I believe a cheap paperback of great literature dresses up a book shelf better than overpriced hardcovers and oversized trade paperbacks… I mean just those small ones that fit right in the back of your pocket like it was always meant to be there. There’s plenty I found through my years bought for a nickel or a quarter, or maybe I stole from some flea market table where I didn’t have the dime or quarter, but the title or author drew me to such extremities. I feel guilty about that…
There’s a whole line of Faulkner paperbacks I have with split black spines and mysterious photos of a vanished America that retains the hate and desperation of its people in the American south, of fronds of Spanish Moss and blood soaking in puddles within a rutted wagon wheel path. All the Snopes and Compsons in the world took up a couple of feet on the bookshelf near The Tibetan Book of the Dead and Women In Love.
I have a really aged copy of Kerouac’s The Subterraneans sent to me from Terry Malick. He said he had it as a boy when he worked on a farm where he drove a tractor to harvest wheat. He kept it in the glove box. He told me one December evening in Austin that he “wanted to look cool,” but he never really understood the book at all. A few months back he mailed it to me with a neat inscription.
Cheap dirty paperbacks, the pages pungent of must and experience. If we could lift the prints from the cover, how many murderers and saints have clutched these titles in a search for redemption and resolution?
Maxwell Bodenheim was murdered clutching a copy of Rachel Carson’s The Sea Around Us, and as he laid there in the Bowery cold water flat, the blood sea of his heart pumped out his life essence to stain his Arrow collar shirt.
Once I rode a trolley to Tijuana from San Diego holding a thick paperback of Steinbeck’s East of Eden. I never have been able to read it the same way again, with the lift of spring flowers wafting through the air imagining the Salinas Valley.
Right here with me is a Vintage paperback of Faulkner’s Flags In the Dust with its front cover photo of a dilapidated home and Weeping Lilac Tree and I remember reading it, the first time reading Faulkner, and being entranced with the language (and this was not even vintage Faulkner in his prime!):
“They drank again. It was high ere, and the air moved with gray coolness. On either hand lay a valley filled with shadow and with ceaseless whip-poor-wills; beyond these valleys the silver earth rolled on into the sky. Across it, sourceless and mournful and far, a dog howled. Before them the lights on the courthouse clock were steadfast and yellow and unwinking in the dissolving distance, but in all other directions the world rolled away in slumbrous ridges, milkily opaline.”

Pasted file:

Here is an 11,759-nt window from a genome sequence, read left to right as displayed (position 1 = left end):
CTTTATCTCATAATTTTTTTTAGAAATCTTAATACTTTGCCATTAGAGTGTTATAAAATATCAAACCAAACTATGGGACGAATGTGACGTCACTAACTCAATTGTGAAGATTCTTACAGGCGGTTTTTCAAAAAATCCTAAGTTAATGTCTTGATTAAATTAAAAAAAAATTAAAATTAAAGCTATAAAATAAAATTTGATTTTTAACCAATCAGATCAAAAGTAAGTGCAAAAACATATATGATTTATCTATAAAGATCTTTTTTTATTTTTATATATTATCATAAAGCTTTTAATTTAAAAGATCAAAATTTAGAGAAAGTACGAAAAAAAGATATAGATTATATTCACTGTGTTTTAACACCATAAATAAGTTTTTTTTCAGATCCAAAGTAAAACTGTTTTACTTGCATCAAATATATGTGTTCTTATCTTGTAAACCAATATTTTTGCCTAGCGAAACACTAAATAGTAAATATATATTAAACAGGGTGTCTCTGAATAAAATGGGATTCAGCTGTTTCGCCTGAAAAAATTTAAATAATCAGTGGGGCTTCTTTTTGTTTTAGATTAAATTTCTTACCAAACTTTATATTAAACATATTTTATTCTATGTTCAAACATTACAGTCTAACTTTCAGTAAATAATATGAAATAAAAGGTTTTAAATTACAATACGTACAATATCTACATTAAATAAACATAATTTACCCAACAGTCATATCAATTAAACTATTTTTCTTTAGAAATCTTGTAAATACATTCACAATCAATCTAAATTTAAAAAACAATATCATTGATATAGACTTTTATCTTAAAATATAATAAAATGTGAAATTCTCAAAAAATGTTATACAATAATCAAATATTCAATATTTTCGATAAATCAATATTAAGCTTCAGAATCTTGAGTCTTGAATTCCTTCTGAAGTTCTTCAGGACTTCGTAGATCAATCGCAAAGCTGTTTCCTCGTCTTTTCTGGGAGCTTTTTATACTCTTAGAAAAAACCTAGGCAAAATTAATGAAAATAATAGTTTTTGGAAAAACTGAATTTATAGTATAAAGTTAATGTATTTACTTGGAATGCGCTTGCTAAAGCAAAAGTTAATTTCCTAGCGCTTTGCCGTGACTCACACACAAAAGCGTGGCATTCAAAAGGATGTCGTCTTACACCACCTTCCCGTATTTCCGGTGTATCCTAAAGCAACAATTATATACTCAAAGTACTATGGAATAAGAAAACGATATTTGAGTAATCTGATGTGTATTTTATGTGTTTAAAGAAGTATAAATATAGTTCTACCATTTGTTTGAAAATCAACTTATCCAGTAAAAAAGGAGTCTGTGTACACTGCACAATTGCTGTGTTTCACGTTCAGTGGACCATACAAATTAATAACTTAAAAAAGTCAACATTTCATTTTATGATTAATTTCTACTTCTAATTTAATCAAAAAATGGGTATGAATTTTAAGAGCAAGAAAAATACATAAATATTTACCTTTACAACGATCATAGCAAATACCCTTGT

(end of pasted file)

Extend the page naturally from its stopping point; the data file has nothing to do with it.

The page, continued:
These words turned me on to Faulkner, and at the time, I think it was a little bookstore in a Massachusetts mall, there was a shelf of them, all Vintage books, each equally enigmatic. Light In August had its cover of a window shade with the mysterious yellow light tinging it, and The Sound and the Fury had its little country cemetery awash in sunset blood red sky.
Pocket paperbacks: a dishwasher in Detroit washing pans with a volume of Stephen King jammed in his back pocket; a socialite reading Lolita in the back of a limousine; an old man reading Beckett on a park bench; a sailor reading Jack London’s Call of the Wild; a bored teen reading Naked Lunch. I would defer to a quality paperback of Ulysses over a grand Folio edition. In between its beat-up pulpy pages, a secret pulses like a buried ember in its bed of ashes, waiting to spark into full flame.
As a kid, we went to flea markets spread out over the lot of a drive-in theater, and there was table after table of people with books, many of them remaindered. We knew they were remaindered because they tore the front cover off, thus stripping the book of its character. Dirt cheap, then, wasn’t always better. I was weaned from young adult fiction to Stephen King back then. I distinctly remember finding an almost-newish copy of the Signet edition of Salems Lot with its slick black embossed vampire girl with that one crimson drop of blood seeping out of the corner of her mouth and no title on the cover. A collectible now, it was commonplace then … and I could never pick up the novel again, because that edition kept with it the entire mystique of the little village taken over by everyday vampires. Who could ever forget floating Danny Click in that book?
I’m not one for memory lane type of blogging, but picking up this copy of Carl Jung’s edited collection Man and His Symbols published by Dell flooded me with memories.
What’s your favorite pocket paperback book?